Search - List of Books by Maurice Ashley
"I see myself more as an ambassador of the game. And I hope to bring chess to a higher level in the United States. Making bigger tournaments, more interesting events. Making it a respectable profession for young people to be able to pursue in the future." -- Maurice Ashley
Maurice Ashley (born March 6, 1966 in St. Andrew, Jamaica) is a chess grandmaster. He is the first and only African-American grandmaster. In the October 2006 rating lists, he had a FIDE rating of 2465, and a USCF rating of 2520 at standard chess, and 2536 at quick chess. Ashley is associated with Chesswise. In 2005 he wrote the book Chess for Success, relating his experiences and the positive aspects of chess. He was the main organizer for the HB global chess event, with the biggest cash prize in history for an open chess tournament. FIDE awarded him the grandmaster title in 1999. Ashley and Englishman James Plaskett are the only two grandmasters to have made it to the studio stage of "Who Wants To Be A Millionaire?," each in his respective country. In 1992, Ashley shared the United States Game/10 chess championship with Maxim Dlugy.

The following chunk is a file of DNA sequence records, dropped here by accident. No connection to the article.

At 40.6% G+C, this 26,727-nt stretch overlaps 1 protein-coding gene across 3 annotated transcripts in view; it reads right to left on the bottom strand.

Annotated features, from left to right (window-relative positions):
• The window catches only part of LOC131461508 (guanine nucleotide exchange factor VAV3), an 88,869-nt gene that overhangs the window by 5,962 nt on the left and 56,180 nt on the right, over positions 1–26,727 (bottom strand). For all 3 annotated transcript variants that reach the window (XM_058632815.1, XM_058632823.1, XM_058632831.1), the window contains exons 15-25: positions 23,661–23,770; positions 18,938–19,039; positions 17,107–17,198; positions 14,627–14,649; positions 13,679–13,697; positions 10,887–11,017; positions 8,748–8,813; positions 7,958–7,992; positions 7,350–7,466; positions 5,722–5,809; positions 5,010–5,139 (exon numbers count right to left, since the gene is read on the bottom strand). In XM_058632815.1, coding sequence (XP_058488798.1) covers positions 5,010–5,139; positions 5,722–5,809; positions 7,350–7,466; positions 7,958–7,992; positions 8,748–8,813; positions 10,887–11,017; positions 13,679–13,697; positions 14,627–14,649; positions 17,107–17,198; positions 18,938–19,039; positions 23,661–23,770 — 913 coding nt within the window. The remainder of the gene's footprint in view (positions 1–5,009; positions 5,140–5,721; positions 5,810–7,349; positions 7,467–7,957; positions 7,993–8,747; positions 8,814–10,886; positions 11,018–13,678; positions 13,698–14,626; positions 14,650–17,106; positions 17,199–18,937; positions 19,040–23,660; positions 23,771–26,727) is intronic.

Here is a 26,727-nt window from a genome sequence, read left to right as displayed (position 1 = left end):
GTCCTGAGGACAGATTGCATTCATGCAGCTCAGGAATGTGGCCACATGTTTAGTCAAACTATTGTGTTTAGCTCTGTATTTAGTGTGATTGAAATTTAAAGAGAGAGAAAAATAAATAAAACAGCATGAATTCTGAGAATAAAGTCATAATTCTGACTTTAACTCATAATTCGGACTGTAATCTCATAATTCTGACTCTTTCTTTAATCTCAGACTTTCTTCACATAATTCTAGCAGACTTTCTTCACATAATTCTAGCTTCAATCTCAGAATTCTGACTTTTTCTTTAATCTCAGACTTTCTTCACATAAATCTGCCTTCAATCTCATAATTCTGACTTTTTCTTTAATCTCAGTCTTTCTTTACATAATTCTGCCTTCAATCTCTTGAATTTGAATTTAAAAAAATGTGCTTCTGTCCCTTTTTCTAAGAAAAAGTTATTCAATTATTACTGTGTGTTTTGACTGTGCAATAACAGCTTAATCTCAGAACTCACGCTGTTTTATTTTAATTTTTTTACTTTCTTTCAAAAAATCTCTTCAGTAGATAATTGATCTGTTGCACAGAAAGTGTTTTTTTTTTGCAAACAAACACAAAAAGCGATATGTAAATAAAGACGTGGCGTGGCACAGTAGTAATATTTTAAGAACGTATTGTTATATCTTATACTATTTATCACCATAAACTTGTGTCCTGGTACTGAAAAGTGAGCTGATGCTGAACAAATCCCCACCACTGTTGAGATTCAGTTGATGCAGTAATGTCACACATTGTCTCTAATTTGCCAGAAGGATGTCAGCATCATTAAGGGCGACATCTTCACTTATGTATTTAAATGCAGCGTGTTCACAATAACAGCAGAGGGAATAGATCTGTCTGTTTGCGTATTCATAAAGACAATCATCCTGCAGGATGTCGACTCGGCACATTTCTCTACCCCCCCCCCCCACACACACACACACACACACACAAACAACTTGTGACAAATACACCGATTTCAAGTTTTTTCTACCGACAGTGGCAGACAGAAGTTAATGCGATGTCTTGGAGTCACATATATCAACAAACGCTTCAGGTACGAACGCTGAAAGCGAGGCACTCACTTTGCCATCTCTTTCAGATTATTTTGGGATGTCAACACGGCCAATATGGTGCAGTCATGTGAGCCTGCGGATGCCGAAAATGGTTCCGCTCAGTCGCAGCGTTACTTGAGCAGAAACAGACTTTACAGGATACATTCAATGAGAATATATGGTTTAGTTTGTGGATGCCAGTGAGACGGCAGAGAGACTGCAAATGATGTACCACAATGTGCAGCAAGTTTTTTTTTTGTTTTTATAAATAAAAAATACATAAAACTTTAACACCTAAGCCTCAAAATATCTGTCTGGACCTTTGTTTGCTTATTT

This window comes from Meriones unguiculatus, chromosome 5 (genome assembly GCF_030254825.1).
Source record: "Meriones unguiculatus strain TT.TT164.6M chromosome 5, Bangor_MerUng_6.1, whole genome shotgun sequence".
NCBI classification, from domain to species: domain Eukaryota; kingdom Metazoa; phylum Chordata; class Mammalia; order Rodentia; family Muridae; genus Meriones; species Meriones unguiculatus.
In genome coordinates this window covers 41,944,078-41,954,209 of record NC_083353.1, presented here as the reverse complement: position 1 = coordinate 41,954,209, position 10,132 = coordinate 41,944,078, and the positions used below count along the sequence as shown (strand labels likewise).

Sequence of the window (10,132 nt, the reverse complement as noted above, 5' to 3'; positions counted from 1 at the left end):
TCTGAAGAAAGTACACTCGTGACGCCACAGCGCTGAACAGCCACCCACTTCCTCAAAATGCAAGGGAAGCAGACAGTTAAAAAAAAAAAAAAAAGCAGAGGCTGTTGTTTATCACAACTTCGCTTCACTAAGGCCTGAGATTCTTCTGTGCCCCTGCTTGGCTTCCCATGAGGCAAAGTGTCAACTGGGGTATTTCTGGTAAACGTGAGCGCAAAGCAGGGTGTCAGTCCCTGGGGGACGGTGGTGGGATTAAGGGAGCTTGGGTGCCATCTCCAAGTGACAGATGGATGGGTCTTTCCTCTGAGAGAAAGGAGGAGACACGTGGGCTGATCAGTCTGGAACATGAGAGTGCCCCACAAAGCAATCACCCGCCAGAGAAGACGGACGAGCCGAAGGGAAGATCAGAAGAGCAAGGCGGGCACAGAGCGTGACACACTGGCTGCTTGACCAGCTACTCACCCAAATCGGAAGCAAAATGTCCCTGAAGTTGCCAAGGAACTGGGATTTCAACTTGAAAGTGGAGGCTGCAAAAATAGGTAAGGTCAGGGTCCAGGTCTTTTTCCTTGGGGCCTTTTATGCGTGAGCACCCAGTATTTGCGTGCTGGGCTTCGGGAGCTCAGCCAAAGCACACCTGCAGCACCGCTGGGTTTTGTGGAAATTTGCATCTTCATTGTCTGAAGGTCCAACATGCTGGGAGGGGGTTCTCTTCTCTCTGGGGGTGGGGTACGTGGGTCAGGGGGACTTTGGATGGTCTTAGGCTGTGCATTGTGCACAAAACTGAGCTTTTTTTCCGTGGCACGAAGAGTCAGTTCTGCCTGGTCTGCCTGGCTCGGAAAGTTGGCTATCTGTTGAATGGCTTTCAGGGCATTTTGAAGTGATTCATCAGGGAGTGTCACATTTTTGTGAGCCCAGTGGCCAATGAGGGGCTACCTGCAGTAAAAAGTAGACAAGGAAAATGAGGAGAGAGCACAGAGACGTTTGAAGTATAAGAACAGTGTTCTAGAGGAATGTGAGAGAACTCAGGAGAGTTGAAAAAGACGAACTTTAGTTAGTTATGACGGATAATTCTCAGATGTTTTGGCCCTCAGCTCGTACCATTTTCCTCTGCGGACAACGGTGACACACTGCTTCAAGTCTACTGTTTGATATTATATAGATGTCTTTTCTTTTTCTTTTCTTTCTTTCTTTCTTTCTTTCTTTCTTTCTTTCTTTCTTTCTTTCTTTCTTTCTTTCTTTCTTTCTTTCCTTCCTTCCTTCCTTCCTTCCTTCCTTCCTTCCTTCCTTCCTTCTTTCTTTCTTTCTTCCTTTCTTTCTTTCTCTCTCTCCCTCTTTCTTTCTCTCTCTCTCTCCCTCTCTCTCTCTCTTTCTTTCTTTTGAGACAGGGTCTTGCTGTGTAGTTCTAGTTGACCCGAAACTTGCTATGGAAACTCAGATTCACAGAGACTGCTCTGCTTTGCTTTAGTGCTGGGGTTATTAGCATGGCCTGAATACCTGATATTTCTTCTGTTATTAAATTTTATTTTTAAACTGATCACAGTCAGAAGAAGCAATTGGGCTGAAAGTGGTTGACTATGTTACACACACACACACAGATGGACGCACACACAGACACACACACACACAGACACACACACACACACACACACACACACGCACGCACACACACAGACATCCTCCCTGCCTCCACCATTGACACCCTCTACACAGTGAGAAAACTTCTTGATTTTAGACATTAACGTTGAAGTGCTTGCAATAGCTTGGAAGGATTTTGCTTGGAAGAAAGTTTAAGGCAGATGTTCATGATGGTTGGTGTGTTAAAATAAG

Total Books: 56
In 1993, Maurice Ashley was married to Michele Johnson, then a teacher at the Bilingual Center of P.S. 189. On June 5, 1994 the couple gave birth to Nia-Ashanti Ashley, a professional actor, writer and currently attends Fiorello H. LaGuardia High School. Maurice and Michele have remained happily married since then.
Ashley graduated from the College of the City of New York (CCNY), and represented the school in intercollegiate team competition. Always promoting chess among youth, Ashley coached the Raging Rooks of Harlem, and the Dark Knights (also from Harlem), both of which have won national championships under his guidance. In September 1999, he opened the Harlem Chess Center which has attracted such celebrities as Larry Johnson and Wynton Marsalis. Ashley was named 2003 Grandmaster of the Year by the U.S. Chess Federation. He makes appearances all over the country speaking to young people and adults about chess and its benefits.
In 2003 Maurice Ashley wrote an essay The End of the Draw Offer?, which raised discussion about ways to avoid quick agreed draws in chess tournaments.
In 2007 Ashley returned to his birth country of Jamaica and became the first GM to ever participate in a tournament in that country. The tournament, a six round Swiss called the Frederick Cameron Open, was held at the Jamaica Conference center on the 15th and 16th of December 2007. After sweeping a field consisting of several of Jamaica's top players and Barbadian FIDE master Philip Corbin he fell victim to a potential double attack in the final round to Jamaican National Master Jomo Pitterson. He placed second on five points behind Pitterson (5.5).
In 2008, Ashley was featured in an interview for the CNN documentary Black in America.